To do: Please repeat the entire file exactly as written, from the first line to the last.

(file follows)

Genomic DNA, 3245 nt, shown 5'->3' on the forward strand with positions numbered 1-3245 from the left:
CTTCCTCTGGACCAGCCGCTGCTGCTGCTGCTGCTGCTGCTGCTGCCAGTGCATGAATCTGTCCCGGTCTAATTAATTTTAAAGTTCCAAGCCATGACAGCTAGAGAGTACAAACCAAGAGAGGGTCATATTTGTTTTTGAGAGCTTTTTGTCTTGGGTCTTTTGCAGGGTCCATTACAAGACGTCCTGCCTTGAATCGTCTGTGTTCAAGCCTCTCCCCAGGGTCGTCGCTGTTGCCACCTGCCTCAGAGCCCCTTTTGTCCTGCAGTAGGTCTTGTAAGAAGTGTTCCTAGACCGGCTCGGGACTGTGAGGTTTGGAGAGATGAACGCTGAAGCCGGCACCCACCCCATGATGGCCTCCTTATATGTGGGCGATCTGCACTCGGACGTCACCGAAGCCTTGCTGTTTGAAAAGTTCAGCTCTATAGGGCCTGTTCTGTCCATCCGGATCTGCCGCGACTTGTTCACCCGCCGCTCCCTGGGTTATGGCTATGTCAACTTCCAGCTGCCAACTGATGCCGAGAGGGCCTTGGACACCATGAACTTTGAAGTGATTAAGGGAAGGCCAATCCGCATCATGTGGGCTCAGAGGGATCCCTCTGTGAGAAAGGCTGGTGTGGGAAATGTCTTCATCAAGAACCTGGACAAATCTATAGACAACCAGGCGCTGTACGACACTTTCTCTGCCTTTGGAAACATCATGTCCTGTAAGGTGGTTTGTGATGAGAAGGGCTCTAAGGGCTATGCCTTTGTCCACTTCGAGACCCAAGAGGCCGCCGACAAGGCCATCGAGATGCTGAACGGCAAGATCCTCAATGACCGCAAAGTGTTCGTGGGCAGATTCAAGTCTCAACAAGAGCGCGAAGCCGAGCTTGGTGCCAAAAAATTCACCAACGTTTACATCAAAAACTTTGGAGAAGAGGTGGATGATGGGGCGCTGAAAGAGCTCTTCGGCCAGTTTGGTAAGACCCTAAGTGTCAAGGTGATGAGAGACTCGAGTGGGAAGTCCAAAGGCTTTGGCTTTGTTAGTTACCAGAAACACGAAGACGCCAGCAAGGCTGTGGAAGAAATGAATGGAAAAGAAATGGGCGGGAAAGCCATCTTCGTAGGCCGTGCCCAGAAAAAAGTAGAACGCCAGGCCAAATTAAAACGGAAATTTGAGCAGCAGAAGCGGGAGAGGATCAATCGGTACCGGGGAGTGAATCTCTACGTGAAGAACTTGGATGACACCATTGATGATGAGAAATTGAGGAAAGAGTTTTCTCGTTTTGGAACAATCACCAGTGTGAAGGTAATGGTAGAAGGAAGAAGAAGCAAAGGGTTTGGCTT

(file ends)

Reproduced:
Genomic DNA, 3245 nt, shown 5'->3' on the forward strand with positions numbered 1-3245 from the left:
CTTCCTCTGGACCAGCCGCTGCTGCTGCTGCTGCTGCTGCTGCTGCCAGTGCATGAATCTGTCCCGGTCTAATTAATTTTAAAGTTCCAAGCCATGACAGCTAGAGAGTACAAACCAAGAGAGGGTCATATTTGTTTTTGAGAGCTTTTTGTCTTGGGTCTTTTGCAGGGTCCATTACAAGACGTCCTGCCTTGAATCGTCTGTGTTCAAGCCTCTCCCCAGGGTCGTCGCTGTTGCCACCTGCCTCAGAGCCCCTTTTGTCCTGCAGTAGGTCTTGTAAGAAGTGTTCCTAGACCGGCTCGGGACTGTGAGGTTTGGAGAGATGAACGCTGAAGCCGGCACCCACCCCATGATGGCCTCCTTATATGTGGGCGATCTGCACTCGGACGTCACCGAAGCCTTGCTGTTTGAAAAGTTCAGCTCTATAGGGCCTGTTCTGTCCATCCGGATCTGCCGCGACTTGTTCACCCGCCGCTCCCTGGGTTATGGCTATGTCAACTTCCAGCTGCCAACTGATGCCGAGAGGGCCTTGGACACCATGAACTTTGAAGTGATTAAGGGAAGGCCAATCCGCATCATGTGGGCTCAGAGGGATCCCTCTGTGAGAAAGGCTGGTGTGGGAAATGTCTTCATCAAGAACCTGGACAAATCTATAGACAACCAGGCGCTGTACGACACTTTCTCTGCCTTTGGAAACATCATGTCCTGTAAGGTGGTTTGTGATGAGAAGGGCTCTAAGGGCTATGCCTTTGTCCACTTCGAGACCCAAGAGGCCGCCGACAAGGCCATCGAGATGCTGAACGGCAAGATCCTCAATGACCGCAAAGTGTTCGTGGGCAGATTCAAGTCTCAACAAGAGCGCGAAGCCGAGCTTGGTGCCAAAAAATTCACCAACGTTTACATCAAAAACTTTGGAGAAGAGGTGGATGATGGGGCGCTGAAAGAGCTCTTCGGCCAGTTTGGTAAGACCCTAAGTGTCAAGGTGATGAGAGACTCGAGTGGGAAGTCCAAAGGCTTTGGCTTTGTTAGTTACCAGAAACACGAAGACGCCAGCAAGGCTGTGGAAGAAATGAATGGAAAAGAAATGGGCGGGAAAGCCATCTTCGTAGGCCGTGCCCAGAAAAAAGTAGAACGCCAGGCCAAATTAAAACGGAAATTTGAGCAGCAGAAGCGGGAGAGGATCAATCGGTACCGGGGAGTGAATCTCTACGTGAAGAACTTGGATGACACCATTGATGATGAGAAATTGAGGAAAGAGTTTTCTCGTTTTGGAACAATCACCAGTGTGAAGGTAATGGTAGAAGGAAGAAGAAGCAAAGGGTTTGGCTT